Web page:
Washington • If you want to understand how fundamentally President Trump and his Republican allies have damaged our capacity for self-government, look no further than the debate over whether he should be impeached.
In a more virtuous political world, a significant number of Republicans would read Robert Mueller’s report and decide: Yes, these findings deserve thorough investigation — if only to prevent a foreign power from interfering in our elections again. Both parties would, together, push the administration to honor Congress’ right to hear from administration officials and get documents. We would already be moving forward with a comprehensive inquest.
But Republicans (with the honorable exception of Rep. Justin Amash of Michigan) are doing no such thing. So an entirely legitimate search for truth gets branded as a "partisan" exercise.
And in a functioning republic, Congress and the White House would be dealing with actual problems the country faces. Much useful work got done during the debates over the impeachments of Richard Nixon and Bill Clinton. But the Trump presidency puts problem-solving on hold, except for dealing with the artificial crises he gins up. And Republicans in the Senate have little on their agenda except railroading through Trump's judges and blocking more than 150 bills the Democratic House has sent their way. This feeds the falsehood that governing and investigating can't happen simultaneously. Of course they can.
This dysfunction leads to the Impeach Now/Impeach Later/Don't Impeach debate that is driving Democrats crazy. And there are good moral arguments on each side.
The moral argument for impeachment is compelling: If what Trump has done is not impeachable, nothing is impeachable. The evidence of potential obstruction of justice outlined in the Mueller report should be enough, but there is so much more: refusing to separate himself from conflicts of interest with his businesses; alleged campaign finance violations in connection with hush money payments; potential violations of the emoluments clause of the Constitution; lies, lies and more lies and — well, you can fill in the rest, because I don't have room here.
But the moral case on the other side, rooted in a commitment to democracy, is also persuasive: The best path for the country in the long run is for Trump to face overwhelming repudiation at the polls in November 2020. We will be so close to an election by the time impeachment works itself through that Democrats would be accused, not entirely without reason, of trying to take out of the hands of the voters a decision that is rightly theirs to make.
This argument quickly raises political questions: Wouldn't the impeachment process itself, even without a conviction in the Senate, allow the House to lay out for voters just how egregious Trump's behavior has been and thus increase the likelihood of his defeat? Wouldn't it be an unequivocal statement that the president is not above the law? Might an impeachment inquiry be the only way to guarantee that the courts force witnesses to appear and documents to be delivered?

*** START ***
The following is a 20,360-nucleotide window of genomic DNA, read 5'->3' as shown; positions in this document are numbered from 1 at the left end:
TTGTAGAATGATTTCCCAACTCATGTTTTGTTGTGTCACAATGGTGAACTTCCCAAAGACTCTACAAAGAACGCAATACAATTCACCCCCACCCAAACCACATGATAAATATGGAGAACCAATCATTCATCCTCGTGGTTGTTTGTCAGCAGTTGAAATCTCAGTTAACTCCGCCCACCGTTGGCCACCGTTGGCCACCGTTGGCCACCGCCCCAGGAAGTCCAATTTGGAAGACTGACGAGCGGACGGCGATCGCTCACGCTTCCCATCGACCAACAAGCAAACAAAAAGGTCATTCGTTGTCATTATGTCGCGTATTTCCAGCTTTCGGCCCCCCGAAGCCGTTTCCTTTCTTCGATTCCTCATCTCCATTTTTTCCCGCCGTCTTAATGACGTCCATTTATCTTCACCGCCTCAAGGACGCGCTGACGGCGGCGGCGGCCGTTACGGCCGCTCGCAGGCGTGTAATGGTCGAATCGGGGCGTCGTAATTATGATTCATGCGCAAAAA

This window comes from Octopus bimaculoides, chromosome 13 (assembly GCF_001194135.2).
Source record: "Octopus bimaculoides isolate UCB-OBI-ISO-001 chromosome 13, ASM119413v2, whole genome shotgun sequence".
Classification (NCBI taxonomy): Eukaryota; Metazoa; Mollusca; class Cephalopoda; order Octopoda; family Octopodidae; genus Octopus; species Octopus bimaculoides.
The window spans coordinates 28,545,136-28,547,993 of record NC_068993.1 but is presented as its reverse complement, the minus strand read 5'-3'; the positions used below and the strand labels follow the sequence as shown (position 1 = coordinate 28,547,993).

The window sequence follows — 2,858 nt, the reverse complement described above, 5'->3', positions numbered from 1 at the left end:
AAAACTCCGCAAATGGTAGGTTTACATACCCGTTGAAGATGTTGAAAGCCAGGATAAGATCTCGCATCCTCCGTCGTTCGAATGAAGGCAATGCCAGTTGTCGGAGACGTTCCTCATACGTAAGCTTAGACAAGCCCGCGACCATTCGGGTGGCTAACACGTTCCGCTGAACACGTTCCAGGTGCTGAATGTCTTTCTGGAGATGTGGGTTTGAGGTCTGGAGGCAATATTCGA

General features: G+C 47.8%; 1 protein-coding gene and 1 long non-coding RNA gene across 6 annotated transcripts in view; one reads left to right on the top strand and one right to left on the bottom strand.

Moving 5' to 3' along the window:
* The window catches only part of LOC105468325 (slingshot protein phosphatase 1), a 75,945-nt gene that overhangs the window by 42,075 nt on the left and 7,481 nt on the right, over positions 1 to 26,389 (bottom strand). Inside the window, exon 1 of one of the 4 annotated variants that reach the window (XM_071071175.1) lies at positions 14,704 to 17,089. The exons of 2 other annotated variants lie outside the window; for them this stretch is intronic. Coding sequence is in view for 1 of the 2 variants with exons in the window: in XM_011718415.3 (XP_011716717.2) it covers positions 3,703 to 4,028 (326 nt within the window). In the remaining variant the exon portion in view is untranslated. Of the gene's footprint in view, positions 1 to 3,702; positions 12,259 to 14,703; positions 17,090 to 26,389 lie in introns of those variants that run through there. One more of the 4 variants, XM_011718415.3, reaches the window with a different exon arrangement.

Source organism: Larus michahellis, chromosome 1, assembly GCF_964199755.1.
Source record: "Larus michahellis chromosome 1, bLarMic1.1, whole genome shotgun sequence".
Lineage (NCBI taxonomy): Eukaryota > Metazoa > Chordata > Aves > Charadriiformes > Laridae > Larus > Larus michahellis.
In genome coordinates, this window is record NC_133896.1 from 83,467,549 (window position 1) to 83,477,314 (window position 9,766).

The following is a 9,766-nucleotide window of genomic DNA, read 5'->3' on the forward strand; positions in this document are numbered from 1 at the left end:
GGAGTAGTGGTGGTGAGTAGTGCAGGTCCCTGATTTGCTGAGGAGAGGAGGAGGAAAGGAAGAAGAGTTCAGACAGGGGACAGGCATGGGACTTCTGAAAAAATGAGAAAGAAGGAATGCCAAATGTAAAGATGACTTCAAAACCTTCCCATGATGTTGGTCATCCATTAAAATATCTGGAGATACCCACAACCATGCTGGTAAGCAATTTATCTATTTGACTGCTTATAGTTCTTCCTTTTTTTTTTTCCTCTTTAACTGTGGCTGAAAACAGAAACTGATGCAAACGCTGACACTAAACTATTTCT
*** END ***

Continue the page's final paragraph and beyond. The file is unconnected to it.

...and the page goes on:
Perhaps. But wouldn't Trump, whose only interest is self-interest, find other ways to resist, to keep the distracting circus going, and continue to win support from supine Republicans? And I don't know about you, but I have little faith in how conservative judges would rule on these matters even if an impeachment inquiry were started.
By tearing each other up over the impeachment question, Democrats only serve Trump's interests by dividing and dispiriting the very people who most want him driven from office.
Personally, I continue to prefer a glorious election night in which Americans tell the world that we are not Trumpists and Trump is not us. The best way to get there is to focus public attention not on the impeachment debate itself but on the horror of Trump's actions — and on the Republican Party's flight from problem-solving.
Thus, a modest proposal that is imperfect but may be the only practical way forward: Democrats should publicly time-limit their forbearance. Give the Trump administration a set amount of time — say, 60 days — to respond to subpoenas for witnesses and documents and end the blockade on testimony from current and former officials. Make clear that if the stonewalling continues, an impeachment inquiry will start.
In the end, there should be one overriding imperative: The Trump presidency must end, at the latest, on Jan. 20, 2021. Given the Republicans' complicity with Trump, it's a near certainty that only the voters can make this happen. All thinking about impeachment must keep this goal in mind.
E.J. Dionne is on Twitter: @EJDionne.